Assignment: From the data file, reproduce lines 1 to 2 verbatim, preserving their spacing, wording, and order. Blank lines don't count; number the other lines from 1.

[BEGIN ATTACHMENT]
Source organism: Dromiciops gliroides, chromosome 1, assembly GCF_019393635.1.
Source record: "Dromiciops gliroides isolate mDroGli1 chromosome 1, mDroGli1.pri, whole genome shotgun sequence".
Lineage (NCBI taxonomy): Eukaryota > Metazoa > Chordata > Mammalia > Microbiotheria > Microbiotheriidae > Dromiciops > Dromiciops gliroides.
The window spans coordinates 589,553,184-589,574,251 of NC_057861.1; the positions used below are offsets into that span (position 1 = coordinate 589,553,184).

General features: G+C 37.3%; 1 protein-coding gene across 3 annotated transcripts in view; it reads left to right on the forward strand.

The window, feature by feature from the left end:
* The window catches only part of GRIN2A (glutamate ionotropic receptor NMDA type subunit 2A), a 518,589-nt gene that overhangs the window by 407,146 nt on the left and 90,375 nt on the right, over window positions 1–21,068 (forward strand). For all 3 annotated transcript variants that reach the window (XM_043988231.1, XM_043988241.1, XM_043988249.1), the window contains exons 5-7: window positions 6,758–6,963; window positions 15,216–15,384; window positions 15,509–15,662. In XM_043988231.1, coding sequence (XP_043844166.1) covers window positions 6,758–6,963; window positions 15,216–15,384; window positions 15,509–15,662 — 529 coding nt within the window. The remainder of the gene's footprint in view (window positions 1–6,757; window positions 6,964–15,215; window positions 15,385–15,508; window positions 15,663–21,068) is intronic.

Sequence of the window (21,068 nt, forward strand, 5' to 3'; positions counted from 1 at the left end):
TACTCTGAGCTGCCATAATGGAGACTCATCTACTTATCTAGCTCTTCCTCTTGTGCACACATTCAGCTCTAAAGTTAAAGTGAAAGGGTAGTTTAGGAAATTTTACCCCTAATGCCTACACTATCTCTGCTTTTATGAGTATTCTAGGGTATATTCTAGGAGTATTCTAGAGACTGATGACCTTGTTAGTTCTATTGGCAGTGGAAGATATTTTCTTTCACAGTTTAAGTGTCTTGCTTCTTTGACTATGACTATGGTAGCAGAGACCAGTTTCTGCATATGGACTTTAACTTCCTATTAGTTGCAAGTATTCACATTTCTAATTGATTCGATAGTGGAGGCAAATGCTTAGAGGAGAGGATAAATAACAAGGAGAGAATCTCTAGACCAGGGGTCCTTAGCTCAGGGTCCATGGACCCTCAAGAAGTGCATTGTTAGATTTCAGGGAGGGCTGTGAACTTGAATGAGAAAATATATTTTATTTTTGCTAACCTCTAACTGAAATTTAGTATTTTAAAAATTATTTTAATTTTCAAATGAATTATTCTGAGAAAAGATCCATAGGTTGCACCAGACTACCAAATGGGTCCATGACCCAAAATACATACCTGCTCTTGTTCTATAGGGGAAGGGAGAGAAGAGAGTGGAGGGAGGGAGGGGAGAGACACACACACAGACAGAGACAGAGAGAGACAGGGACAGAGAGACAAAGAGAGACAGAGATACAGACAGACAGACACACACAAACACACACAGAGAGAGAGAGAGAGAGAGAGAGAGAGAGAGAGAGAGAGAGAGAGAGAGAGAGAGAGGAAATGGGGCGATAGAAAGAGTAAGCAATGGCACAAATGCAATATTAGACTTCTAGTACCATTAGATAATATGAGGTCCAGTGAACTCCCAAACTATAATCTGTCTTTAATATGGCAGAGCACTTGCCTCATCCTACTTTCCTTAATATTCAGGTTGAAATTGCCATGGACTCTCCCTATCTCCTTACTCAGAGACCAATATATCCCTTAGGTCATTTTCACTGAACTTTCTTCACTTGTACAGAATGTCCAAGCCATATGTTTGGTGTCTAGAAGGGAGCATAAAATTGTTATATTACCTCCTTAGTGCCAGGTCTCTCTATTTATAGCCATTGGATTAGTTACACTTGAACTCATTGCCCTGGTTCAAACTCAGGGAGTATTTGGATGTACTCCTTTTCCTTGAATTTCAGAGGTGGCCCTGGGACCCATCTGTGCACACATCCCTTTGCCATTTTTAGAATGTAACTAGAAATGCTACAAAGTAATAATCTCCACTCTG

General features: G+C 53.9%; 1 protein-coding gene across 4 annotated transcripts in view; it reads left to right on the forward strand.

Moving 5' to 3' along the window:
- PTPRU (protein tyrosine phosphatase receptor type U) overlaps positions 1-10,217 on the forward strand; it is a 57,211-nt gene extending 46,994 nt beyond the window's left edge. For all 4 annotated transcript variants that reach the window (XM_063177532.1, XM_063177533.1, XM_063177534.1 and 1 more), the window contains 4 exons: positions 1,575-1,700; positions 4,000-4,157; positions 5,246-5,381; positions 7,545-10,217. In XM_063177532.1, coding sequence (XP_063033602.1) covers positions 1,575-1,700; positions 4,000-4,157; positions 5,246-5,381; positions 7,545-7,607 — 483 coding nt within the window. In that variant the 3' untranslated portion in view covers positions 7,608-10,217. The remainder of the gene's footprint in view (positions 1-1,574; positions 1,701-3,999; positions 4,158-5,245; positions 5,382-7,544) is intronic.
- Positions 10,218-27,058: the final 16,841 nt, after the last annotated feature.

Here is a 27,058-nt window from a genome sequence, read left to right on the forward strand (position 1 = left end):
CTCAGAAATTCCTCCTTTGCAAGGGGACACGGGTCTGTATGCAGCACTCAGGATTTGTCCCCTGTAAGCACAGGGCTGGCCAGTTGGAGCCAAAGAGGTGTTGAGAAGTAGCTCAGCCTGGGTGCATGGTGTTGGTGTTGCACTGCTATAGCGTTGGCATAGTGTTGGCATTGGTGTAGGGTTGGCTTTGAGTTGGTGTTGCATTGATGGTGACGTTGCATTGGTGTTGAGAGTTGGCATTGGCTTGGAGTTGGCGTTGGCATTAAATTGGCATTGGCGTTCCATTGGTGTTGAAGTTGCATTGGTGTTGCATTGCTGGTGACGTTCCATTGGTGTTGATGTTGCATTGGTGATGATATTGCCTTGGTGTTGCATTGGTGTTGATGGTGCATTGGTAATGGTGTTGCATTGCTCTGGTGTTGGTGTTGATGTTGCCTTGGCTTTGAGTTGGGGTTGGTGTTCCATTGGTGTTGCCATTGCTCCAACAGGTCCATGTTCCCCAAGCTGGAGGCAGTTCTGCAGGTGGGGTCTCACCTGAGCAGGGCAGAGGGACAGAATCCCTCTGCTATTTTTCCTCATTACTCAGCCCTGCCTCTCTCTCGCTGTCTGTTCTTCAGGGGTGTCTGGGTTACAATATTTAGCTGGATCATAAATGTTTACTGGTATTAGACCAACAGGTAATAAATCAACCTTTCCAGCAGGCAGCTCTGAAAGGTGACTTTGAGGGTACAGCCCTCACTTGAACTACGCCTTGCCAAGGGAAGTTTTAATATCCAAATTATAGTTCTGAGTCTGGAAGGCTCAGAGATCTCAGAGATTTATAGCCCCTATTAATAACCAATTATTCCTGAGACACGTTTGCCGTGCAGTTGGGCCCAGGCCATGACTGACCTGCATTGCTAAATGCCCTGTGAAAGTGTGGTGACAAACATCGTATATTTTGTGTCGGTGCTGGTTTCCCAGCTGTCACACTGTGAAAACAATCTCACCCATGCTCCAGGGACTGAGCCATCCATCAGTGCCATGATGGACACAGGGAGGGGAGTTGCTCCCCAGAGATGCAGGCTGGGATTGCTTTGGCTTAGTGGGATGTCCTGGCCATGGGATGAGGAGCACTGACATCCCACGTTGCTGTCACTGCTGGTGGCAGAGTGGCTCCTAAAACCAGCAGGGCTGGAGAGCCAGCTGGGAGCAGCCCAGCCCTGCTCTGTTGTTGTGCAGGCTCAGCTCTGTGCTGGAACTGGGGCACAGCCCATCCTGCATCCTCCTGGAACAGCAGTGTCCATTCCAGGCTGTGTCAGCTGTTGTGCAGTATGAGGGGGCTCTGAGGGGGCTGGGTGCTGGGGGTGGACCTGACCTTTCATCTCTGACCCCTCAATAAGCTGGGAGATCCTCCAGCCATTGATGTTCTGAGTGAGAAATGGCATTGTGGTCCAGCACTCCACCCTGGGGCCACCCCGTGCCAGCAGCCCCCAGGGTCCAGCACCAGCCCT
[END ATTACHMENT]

Source organism: Dromiciops gliroides, chromosome 1, assembly GCF_019393635.1.
Source record: "Dromiciops gliroides isolate mDroGli1 chromosome 1, mDroGli1.pri, whole genome shotgun sequence".